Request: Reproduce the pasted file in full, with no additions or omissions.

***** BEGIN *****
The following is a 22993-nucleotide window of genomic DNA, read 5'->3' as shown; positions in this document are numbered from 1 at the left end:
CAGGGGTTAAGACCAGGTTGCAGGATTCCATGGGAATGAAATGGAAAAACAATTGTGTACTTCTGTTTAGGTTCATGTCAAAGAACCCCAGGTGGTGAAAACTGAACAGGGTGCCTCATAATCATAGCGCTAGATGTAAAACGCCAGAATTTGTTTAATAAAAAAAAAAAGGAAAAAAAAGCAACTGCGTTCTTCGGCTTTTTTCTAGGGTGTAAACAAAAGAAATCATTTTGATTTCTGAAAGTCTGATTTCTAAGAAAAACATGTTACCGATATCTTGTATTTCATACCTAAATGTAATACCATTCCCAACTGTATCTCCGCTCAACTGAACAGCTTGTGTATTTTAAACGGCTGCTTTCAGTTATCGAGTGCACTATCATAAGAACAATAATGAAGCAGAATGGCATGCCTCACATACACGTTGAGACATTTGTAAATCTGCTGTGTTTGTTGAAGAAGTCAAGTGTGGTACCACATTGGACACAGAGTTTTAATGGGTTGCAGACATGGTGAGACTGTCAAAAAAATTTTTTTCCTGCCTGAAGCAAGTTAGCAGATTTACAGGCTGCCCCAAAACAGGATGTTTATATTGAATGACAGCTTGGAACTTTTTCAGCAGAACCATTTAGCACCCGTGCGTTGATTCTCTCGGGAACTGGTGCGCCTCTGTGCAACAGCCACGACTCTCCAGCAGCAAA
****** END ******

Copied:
The following is a 22993-nucleotide window of genomic DNA, read 5'->3' as shown; positions in this document are numbered from 1 at the left end:
CAGGGGTTAAGACCAGGTTGCAGGATTCCATGGGAATGAAATGGAAAAACAATTGTGTACTTCTGTTTAGGTTCATGTCAAAGAACCCCAGGTGGTGAAAACTGAACAGGGTGCCTCATAATCATAGCGCTAGATGTAAAACGCCAGAATTTGTTTAATAAAAAAAAAAAGGAAAAAAAAGCAACTGCGTTCTTCGGCTTTTTTCTAGGGTGTAAACAAAAGAAATCATTTTGATTTCTGAAAGTCTGATTTCTAAGAAAAACATGTTACCGATATCTTGTATTTCATACCTAAATGTAATACCATTCCCAACTGTATCTCCGCTCAACTGAACAGCTTGTGTATTTTAAACGGCTGCTTTCAGTTATCGAGTGCACTATCATAAGAACAATAATGAAGCAGAATGGCATGCCTCACATACACGTTGAGACATTTGTAAATCTGCTGTGTTTGTTGAAGAAGTCAAGTGTGGTACCACATTGGACACAGAGTTTTAATGGGTTGCAGACATGGTGAGACTGTCAAAAAAATTTTTTTCCTGCCTGAAGCAAGTTAGCAGATTTACAGGCTGCCCCAAAACAGGATGTTTATATTGAATGACAGCTTGGAACTTTTTCAGCAGAACCATTTAGCACCCGTGCGTTGATTCTCTCGGGAACTGGTGCGCCTCTGTGCAACAGCCACGACTCTCCAGCAGCAAA